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Cover
Table of Contents
Editor's Notes
Donations
Submission Guidelines
Website

Stories & Essays
...gone tomorrow
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By jp Rodriguez
Barbie and the Burn Scars
_ By Dion OReilly
Bright Lights
_ By Nicole Exposito
Cricket Theory
_ By Sophia Alev
Dieciseis
_ By Kate Delany
Fines Double In Work Zone
_ By Brian Stumbaugh
Guy and Doll
_ By John P. Loonam
Lake
_ By Erlynda Jacqui Chan
Lala's Diner
_ By Nicole Exposito
Laundry
_ By Allison P. Boye
Love Story
_ By Cynthia Burke
Magic Bags and Forgotten Princesses
_ By Ken Goldman
Squirrels
_ By Benjamin Buchholz

Poetry
Baking Bread and Other Subtleties
_ By Leland Jamieson
Corpus Christi
_ By Taylor Collier
Early Cold
_ By Yvette A. Schnoeker-Shorb
Ekphrasis at the Mall
_ By James Owens
Games In Your Uncle's Den
_ By Robin Stratton
My Spanish Rose
_ By Jose Rivera
Northern Lights, Southern Soul
_ By E.F. Kramer
Posted on Fifth Avenue
_ By J.R. Salling
Sirens
_ By Naiya Wright
Summer Sojourn
_ By Cheryl Butterweck-Bucher
The Himalayan Sunset
_ By Rohith Sundararaman
Time Decays, Clots
_ By Kristine Ong Muslim
Turn
_ By Terrance Schaefer
Where You Rest
_ By Stephanie N. Barnes

Art & Photography
Bissan Alhussein
_ Paintings
E.W. Hung
_ Photography
Papa Osmubal
_ Drawings
Linda Pakkas
_ Drawings
Anastasiya Tarasenko
_ Paintings
Filip Wierzbicki
_ Paintings and Digital Photography
Nancy Xu
_ Paintings and Drawings

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Bright Lights
By Nicole Exposito


You sit inside the free clinic, on a cheap plastic chair nestled amongst rat droppings and dust, staring at the particular shade of gray paint on the wall, unsuccessfully disguising the spider web cracks and the bugs that crawl out of them. You would not be surprised to feel a rat brush the heel of your gold-sequined stilettos, but still, you would scream. You would scream because you are just that type of girl. You are a tease, a coquette, you play foolish games with men and make them think they’re winning, and they fall for it. You are an Austen heroine who’s survived the nineties. You’re a tart.

It’s dark inside the free clinic. The lights in the waiting room are off, but it’s all right. Through a floor-length window, the city glows. The city could light the far side of the universe if it were launched into space like a rocket ship. Now, the light illuminates the gaunt, scowling face of the white woman in the chair across from you. She’s challenging you, you know. She’s daring you to giggle, or to twirl your hair, or to see a rat and squeal like a black-and-white picture blonde. She’s daring you to show your proclaimed girlishness, so she can laugh and act all high-and-mighty, the trash she is. But don’t you worry, darling. There are no rodents around.

She’s a white woman with bottle-blonde hair and lipstick the exact wrong shade of magenta. Enrique would be offended. But it’s best you don’t think of Enrique. Her bone-thin arms fade into a skinny tube top, which fades into a wrinkled, sunburned belly and bony legs just barely interrupted by a raggedy mini-skirt. She looks like a horse. A horse in pink eye make-up. The boy, he looks a bit smarter. He sits between you and the woman, the third in a semi-circle, all shaggy curls and dark, Cuban eyes. He wears his culture like a gaudy button—fisherman’s slacks, oversized white work shirt, a neon-blue plastic rosary dangling from one hand like a stage prop. You stare out the window and wonder what Enrique would say, what he would think of this riffraff, this driftwood.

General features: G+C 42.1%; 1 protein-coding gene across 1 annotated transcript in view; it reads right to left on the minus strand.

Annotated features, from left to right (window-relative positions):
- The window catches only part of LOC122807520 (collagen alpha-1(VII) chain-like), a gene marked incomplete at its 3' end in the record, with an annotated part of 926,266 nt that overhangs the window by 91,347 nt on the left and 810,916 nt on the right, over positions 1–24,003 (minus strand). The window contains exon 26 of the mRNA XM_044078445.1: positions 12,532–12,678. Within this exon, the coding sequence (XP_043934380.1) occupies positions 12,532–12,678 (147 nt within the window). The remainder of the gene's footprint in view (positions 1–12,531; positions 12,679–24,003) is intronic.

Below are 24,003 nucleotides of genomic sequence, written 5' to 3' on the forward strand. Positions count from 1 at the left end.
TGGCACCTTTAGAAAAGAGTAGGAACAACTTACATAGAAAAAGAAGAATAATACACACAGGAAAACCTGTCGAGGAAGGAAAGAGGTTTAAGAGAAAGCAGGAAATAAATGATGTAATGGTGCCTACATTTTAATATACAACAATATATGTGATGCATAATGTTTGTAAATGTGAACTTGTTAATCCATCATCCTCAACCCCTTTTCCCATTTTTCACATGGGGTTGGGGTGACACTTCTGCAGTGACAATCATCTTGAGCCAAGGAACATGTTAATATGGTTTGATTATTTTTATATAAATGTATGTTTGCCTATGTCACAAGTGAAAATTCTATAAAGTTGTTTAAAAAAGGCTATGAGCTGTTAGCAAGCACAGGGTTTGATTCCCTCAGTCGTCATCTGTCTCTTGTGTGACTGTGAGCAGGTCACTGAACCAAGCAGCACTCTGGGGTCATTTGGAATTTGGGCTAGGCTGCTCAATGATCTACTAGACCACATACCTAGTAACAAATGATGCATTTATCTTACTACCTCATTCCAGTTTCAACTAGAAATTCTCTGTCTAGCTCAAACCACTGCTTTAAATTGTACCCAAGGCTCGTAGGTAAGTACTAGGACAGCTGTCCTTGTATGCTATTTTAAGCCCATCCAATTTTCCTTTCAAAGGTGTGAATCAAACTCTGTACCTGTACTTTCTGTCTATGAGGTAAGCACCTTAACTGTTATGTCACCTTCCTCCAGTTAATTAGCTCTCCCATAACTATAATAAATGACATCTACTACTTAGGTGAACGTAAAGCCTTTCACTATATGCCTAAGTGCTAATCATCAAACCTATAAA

Outside is the city. It is Alexandria, New York, Tokyo, a thousand years of human history beat together and doused in lights. It is a guilty pleasure, it is eternal damnation as bought out and sold by the acre, middle America naked in a dream. It is Canterbury.

It is the boy who speaks first.

“So,” he asks, “who are you waiting for?”

White Trash looks at him like he’s a piece of meat. He’s a good little Catholic boy, probably from a small town in Florida, like all the rest. She knows every boy like him in the whole city; the waiters and cash register boys at tackily-lit gift stores and liquor marts come to the city for fame and fortune and end the night drunk in gutters or in the well-worn beds of wrinkled bleach-blondes with the wrong shade of lipstick.

“You go first,” she purrs. She just might catch herself a convert tonight.

“I’m waiting for my friend,” the boy says.

“Poor baby. Whatever for?”

“He ODed.”

“I’m very sorry. I’ve been there, too. Not tonight, though.”

“Oh. What happened tonight?”

She smiles grimly, she thinks she’s coy. “My friend. She got a bit... roughed up.”

Roughed up. You were there when she walked in tonight, you saw the crazy whore she was with. You heard yelling before they walked through the door, heated profanity about a customer, and a failed experiment you know better than to repeat to yourself. She was half-dressed with a black eye, a limp arm, and bruises up her bare, stomach, ribcage, and collarbone, out of control. She would have broken away and ran out into downtown had it not been for three nurses and a syringe of tranquilizer, and you think good riddance—the last thing downtown needs is another lingerie-clad psychopath running around cursing. You recall the scene, the calmness of the nurses as they carried the now-unconscious prostitute to the exam room or whatever they call it around here, leaving this hussy to sulk and glare. Apparently the boss did it.

Now the woman is looking at you. “You have a name?”

You are surprised, you let yourself lose focus again, your mind wander. How long have you been here, in this hospital?

(Turn the page)